Total, Chevron to exit Myanmar amid rights abuses

French energy conglomerate TotalEnergies has asked the American and French governments to support targeted sanctions against Myanmar’s oil and gas funds, the largest single source of income for the country’s military leaders. (AP Photo/Rafael Yaghobzadeh, File)

Energy giants TotalEnergies and Chevron said Friday they would leave Myanmar following pressure from human rights groups to cut financial ties with the military junta since last year’s military coup.

Total cited in a statement the “worsening” human rights situation in the country in its decision to pull out of Myanmar, a move that deprives the junta of a key source of revenue.

The French firm and US oil major Chevron will withdraw from the Yadana gas field in the Andaman Sea, which provides electricity to the local Burmese and Thai population.

“The situation, in terms of human rights and more generally the rule of law, which have kept worsening in Myanmar… has led us to reassess the situation and no longer allows TotalEnergies to make a sufficiently positive contribution in the country,” the French oil company said.

US energy giant Chevron said it was leaving “in light of circumstances in Myanmar”.

“We have reviewed our interest in the Yadana natural gas project to enable a planned and orderly transition that will lead to an exit from the country,” said spokesman Cameron Van Ast.

Human Rights Watch (HRW) says natural gas projects are Myanmar’s single largest source of foreign currency revenue, generating more than $1 billion every year.

But Total said it had not identified any means to sanction the military junta without avoiding stopping gas production and ensuing payments to the military-controlled Myanmar Oil and Gas Enterprise (MOGE).

‘Strong message’

The company had announced last year that it was suspending cash payments to its joint venture with the army, Moattama Gas Transportation Company Limited (MGTC).

Total paid around $230 million to the Myanmar authorities in 2019 and another $176 million in 2020 in the form of taxes and “production rights”, according to the company’s own financial statements.

Total said Friday that it had tried “insofar as is materially and legally possible” to limit financial flows received by the MOGE.

But it said it was “materially impossible” to prevent revenue flows as Thailand’s national energy company PTT made most gas sale payments.

PTT chief executive Montri Rawanchaikul on Friday said the company was “carefully considering” its direction following TotalEnergies’ announcement.

HRW welcomed the French company’s withdrawal and called for governments to “prevent any other unscrupulous entities from entering the market”.

“Total’s announcement does highlight how pressure from investors and human rights focused business can work. Governments no longer have an excuse to delay imposing targeted sanctions on oil and gas entities,” HRW Myanmar researcher Manny Maung told AFP.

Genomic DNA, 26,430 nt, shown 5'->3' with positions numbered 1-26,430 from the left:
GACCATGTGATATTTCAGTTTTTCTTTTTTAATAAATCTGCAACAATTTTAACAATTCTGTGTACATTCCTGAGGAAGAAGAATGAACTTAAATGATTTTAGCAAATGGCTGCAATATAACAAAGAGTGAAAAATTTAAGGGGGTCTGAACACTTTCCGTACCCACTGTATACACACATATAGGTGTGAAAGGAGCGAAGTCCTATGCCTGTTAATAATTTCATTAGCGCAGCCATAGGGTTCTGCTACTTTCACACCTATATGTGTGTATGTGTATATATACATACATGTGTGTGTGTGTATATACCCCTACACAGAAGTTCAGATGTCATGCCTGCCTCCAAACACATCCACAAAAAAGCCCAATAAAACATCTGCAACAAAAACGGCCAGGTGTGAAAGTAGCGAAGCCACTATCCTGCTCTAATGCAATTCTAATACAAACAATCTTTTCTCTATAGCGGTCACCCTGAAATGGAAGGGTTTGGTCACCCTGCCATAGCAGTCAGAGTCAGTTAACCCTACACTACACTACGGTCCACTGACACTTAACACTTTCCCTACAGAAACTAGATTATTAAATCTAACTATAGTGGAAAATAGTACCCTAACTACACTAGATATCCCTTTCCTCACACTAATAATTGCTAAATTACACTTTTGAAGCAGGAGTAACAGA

Myanmar’s shadow national unity government said the news sent a “very strong message” to the ruling junta.

“Other companies must follow Total’s example to put even more pressure on the generals to stop their bloody repression,” said shadow minister Naw Susanna Hla Hla Soe.

Myanmar’s longest lasting Civil Disobedience Movement

Western sanctions

Around 30 percent of the gas produced at Yadana is sold to the MOGE for domestic use, providing about half of the largest city Yangon’s electricity supply, according to TotalEnergies.

About 70 percent is exported to Thailand and sold to PTT.

TotalEnergies owns almost one-third of the gas field, which it has operated since 1992 and produces around six billion cubic meters of gas per year.

Chevron holds a minority interest in the project. Its local affiliate, Unocal Myanmar Offshore Co., has been in Myanmar since the early 1990s.

Total will continue to operate the site for the next six months at the latest until its contractual period ends.

International pressure has been building against Myanmar’s military junta since last year’s coup ousted civilian leader Aung San Suu Kyi.

Western powers have imposed targeted economic sanctions on the military.

The junta has vested interests in large swathes of the country’s economy, from mining to banking, oil and tourism.

Norwegian telecoms operator Telenor this week sold its stake in a Burmese digital payments service over the coup.

Italy’s Benetton and Sweden’s H&M suspended all new orders from the country last year.

More than 1,400 civilians have been killed as the military cracks down on dissent and press freedoms, according to a local monitoring group, and numerous anti-junta militias have sprung up around the country.

Suu Kyi this month was convicted of three criminal charges and sentenced to four years in prison and now faces five new corruption charges.

Myanmar’s military has also faced accusations of serious human rights violations over its treatment of the mainly Muslim Rohingya minority ethnic group.


by AFP


Welcome! Login in to your account

Remember me Lost your password?

Lost Password